Jame's Walsh-Heron's Blog

11 Dec 2013

James Walsh-Heron's Blog

This time last year I made a New Year's resolution to try something completely different and make new friends. I wasn't sure exactly how I was going to do this but then after a little searching on the Internet I found out about Actors Workshop. I had always wanted to revisit acting at some point in my life. I had studied drama GCSE at school but always felt that I didn't get as much out of it as I would have liked. 

I didn't particularly want to join an amateur dramatics company - not that there's anything wrong with that - because I wanted to start from square one. I wanted to know the how, why and who of acting as much as learning how to act. I also wanted to meet new people in a relaxed and friendly environment without the pressure of a large-scale production at the end of the course. 

That is why Actors Workshop appealed to me. Right from the moment I looked at the website I knew this was a different kind of acting course. Everything looked very professional and very well structured with clear guidelines on what you could expect from taking part in workshops and what, in turn, would be expected from you, which all seemed very reasonable and straightforward to me. Actors Workshop is a commitment, but taking two hours out of your weekend or a weekday evening is a small price to pay for  a ticket to pure, unadulterated escapism.

After taking part in a Discovering Acting course at the beginning of this year, I was hooked. I'd been lucky enough to work with some lovely, very friendly folk on different techniques and group activities and I wanted to take it further. That's why I signed up to the Screen Academy course.

Acting for television and film is a completely different ball game to acting for the stage and vice versa. Something that looks so simple to you or I is the product of so many different components - one scene can comprise of multiple different shots and you as an actor have to be so aware of what you are doing and what's going on around you. That's why we were so lucky to have a brilliant tutor.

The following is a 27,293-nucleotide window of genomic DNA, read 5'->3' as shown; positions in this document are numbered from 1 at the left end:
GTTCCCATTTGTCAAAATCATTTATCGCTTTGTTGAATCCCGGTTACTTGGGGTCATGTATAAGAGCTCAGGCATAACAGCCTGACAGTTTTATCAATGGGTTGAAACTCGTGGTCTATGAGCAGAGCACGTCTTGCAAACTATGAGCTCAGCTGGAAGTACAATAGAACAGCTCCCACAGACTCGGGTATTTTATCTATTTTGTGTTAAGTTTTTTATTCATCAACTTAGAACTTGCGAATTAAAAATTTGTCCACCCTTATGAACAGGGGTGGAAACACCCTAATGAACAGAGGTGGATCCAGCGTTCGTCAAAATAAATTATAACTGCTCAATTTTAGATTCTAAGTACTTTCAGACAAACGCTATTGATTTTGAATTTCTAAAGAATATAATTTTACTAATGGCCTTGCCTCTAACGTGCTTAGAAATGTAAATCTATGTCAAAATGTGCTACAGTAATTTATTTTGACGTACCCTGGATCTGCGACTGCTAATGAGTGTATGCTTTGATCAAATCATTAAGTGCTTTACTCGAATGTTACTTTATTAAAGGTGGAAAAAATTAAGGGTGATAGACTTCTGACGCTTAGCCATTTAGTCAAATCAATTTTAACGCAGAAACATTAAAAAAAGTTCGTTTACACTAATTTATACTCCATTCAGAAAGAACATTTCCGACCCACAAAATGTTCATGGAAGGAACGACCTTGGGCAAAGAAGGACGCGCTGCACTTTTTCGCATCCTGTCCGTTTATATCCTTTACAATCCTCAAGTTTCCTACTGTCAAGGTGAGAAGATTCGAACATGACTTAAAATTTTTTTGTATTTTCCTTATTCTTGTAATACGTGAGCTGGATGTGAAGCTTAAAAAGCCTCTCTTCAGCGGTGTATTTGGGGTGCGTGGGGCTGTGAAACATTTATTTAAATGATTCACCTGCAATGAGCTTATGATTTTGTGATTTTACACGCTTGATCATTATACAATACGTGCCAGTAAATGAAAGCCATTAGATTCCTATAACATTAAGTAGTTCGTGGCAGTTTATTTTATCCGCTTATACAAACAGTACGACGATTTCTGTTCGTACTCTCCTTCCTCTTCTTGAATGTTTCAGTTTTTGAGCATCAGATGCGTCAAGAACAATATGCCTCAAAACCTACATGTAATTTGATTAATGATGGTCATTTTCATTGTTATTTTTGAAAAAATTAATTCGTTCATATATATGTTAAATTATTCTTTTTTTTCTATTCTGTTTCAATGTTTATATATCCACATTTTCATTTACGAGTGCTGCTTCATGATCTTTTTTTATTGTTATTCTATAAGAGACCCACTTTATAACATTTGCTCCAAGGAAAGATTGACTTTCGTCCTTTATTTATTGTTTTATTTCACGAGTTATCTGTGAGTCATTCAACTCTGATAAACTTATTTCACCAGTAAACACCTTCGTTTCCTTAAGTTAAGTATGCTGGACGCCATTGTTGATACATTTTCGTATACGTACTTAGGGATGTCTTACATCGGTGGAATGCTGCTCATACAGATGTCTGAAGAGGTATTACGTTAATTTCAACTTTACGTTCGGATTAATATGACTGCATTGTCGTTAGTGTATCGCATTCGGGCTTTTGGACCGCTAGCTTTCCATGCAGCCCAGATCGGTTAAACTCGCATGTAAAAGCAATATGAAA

Rebecca took us through the process of acting in front of the camera step by step - whether this was hitting your marks or basic continuities in the way you moved or delivered a line. I never realised that there are some angles you simply can't shoot from and would look bizarre on camera. And of course, you can't break the all-important fourth wall, unless of course you happen to be Miranda Hart or Frankie Howerd! 

Although there was a lot to think about on the Screen Academy  I never felt overwhelmed. The course was designed so you learnt and focused on a new skill or technique each week and then you had the opportunity to apply everything you learnt to the final assignment which was acting out a scene from Jimmy McGovern's "The Accused". That was so much fun to film and I was really impressed by all the groups when we watched the scenes back.

For me the best bit about the Screen Academy was working in different groups and I wanted to continue with that in the following Trailer Term. This was possibly the most challenging of all the courses I'd taken so far but it was undoubtedly one of the best things I have ever done. 

I was lucky to work with two fantastic people who were totally committed to our trailer. Our original idea was very different to what we eventually ended up doing but as we developed the plot, story and characterisation and then moved on to scripting, we started to see something very exciting and original emerging. The end product was something that had genuinely been shaped by all three of us. I will never forget filming the different scenes in Chapter, particularly one very gory one which I think is probably worthy of the title of "best ever use of a pork liver in a film trailer -ever".

I must admit the thought of pitching our idea to a panel of experts at the trailer premier made me ever so slightly nervous! But I had nothing to be worried about. This was just a chance for us to promote and sell the idea of our trailer, whilst explaining a little about the story and the characters.

Each of the three groups in our class had brilliant trailers and made some excellent pitches. It was a real blast and I went away feeling very proud to be involved in such a fantastic project - made to look all the more fantastic by some truly brilliant editing on behalf of Rebecca. 

It's no exaggeration to say that my decision to join Actor's Workshop back in January was one of the best decisions I've ever made. Before joining I started to feel that weekday nights were becoming a little empty but I've now managed to fill that gap with evenings of fun, creativity, self-expression and of course the occasional pork liver! Most importantly I have made some wonderful friends and that in my eyes is truly priceless.